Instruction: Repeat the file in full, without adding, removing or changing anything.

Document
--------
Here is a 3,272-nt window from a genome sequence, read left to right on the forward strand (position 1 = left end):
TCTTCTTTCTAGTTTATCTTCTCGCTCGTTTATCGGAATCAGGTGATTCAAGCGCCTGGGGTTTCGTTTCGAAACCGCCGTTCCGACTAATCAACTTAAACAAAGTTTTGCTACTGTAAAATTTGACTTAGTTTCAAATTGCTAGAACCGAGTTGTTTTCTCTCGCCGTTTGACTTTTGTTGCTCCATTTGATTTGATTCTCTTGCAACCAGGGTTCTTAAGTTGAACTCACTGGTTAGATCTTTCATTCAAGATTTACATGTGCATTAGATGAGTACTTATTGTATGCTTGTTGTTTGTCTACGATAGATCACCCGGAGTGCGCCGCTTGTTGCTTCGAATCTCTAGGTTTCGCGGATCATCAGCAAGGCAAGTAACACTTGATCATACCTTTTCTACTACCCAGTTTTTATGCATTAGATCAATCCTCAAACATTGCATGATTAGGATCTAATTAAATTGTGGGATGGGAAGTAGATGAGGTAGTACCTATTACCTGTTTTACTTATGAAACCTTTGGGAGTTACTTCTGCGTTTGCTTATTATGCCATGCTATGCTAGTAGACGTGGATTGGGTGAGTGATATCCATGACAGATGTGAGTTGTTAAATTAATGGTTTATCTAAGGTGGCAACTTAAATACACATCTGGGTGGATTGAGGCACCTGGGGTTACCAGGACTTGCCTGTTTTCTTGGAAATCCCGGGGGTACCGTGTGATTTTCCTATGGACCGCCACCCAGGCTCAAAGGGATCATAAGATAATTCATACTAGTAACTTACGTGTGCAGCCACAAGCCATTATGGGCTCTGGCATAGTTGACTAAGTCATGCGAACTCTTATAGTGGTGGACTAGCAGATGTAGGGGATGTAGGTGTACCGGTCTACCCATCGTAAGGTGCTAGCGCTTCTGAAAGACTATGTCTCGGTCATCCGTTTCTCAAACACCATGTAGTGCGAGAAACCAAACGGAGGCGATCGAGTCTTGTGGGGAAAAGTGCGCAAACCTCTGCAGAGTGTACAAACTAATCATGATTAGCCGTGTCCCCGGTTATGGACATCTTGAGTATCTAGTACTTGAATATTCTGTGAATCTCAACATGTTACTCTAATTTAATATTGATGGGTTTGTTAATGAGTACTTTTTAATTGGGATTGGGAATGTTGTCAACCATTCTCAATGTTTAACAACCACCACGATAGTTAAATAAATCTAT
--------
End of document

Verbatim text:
Here is a 3,272-nt window from a genome sequence, read left to right on the forward strand (position 1 = left end):
TCTTCTTTCTAGTTTATCTTCTCGCTCGTTTATCGGAATCAGGTGATTCAAGCGCCTGGGGTTTCGTTTCGAAACCGCCGTTCCGACTAATCAACTTAAACAAAGTTTTGCTACTGTAAAATTTGACTTAGTTTCAAATTGCTAGAACCGAGTTGTTTTCTCTCGCCGTTTGACTTTTGTTGCTCCATTTGATTTGATTCTCTTGCAACCAGGGTTCTTAAGTTGAACTCACTGGTTAGATCTTTCATTCAAGATTTACATGTGCATTAGATGAGTACTTATTGTATGCTTGTTGTTTGTCTACGATAGATCACCCGGAGTGCGCCGCTTGTTGCTTCGAATCTCTAGGTTTCGCGGATCATCAGCAAGGCAAGTAACACTTGATCATACCTTTTCTACTACCCAGTTTTTATGCATTAGATCAATCCTCAAACATTGCATGATTAGGATCTAATTAAATTGTGGGATGGGAAGTAGATGAGGTAGTACCTATTACCTGTTTTACTTATGAAACCTTTGGGAGTTACTTCTGCGTTTGCTTATTATGCCATGCTATGCTAGTAGACGTGGATTGGGTGAGTGATATCCATGACAGATGTGAGTTGTTAAATTAATGGTTTATCTAAGGTGGCAACTTAAATACACATCTGGGTGGATTGAGGCACCTGGGGTTACCAGGACTTGCCTGTTTTCTTGGAAATCCCGGGGGTACCGTGTGATTTTCCTATGGACCGCCACCCAGGCTCAAAGGGATCATAAGATAATTCATACTAGTAACTTACGTGTGCAGCCACAAGCCATTATGGGCTCTGGCATAGTTGACTAAGTCATGCGAACTCTTATAGTGGTGGACTAGCAGATGTAGGGGATGTAGGTGTACCGGTCTACCCATCGTAAGGTGCTAGCGCTTCTGAAAGACTATGTCTCGGTCATCCGTTTCTCAAACACCATGTAGTGCGAGAAACCAAACGGAGGCGATCGAGTCTTGTGGGGAAAAGTGCGCAAACCTCTGCAGAGTGTACAAACTAATCATGATTAGCCGTGTCCCCGGTTATGGACATCTTGAGTATCTAGTACTTGAATATTCTGTGAATCTCAACATGTTACTCTAATTTAATATTGATGGGTTTGTTAATGAGTACTTTTTAATTGGGATTGGGAATGTTGTCAACCATTCTCAATGTTTAACAACCACCACGATAGTTAAATAAATCTAT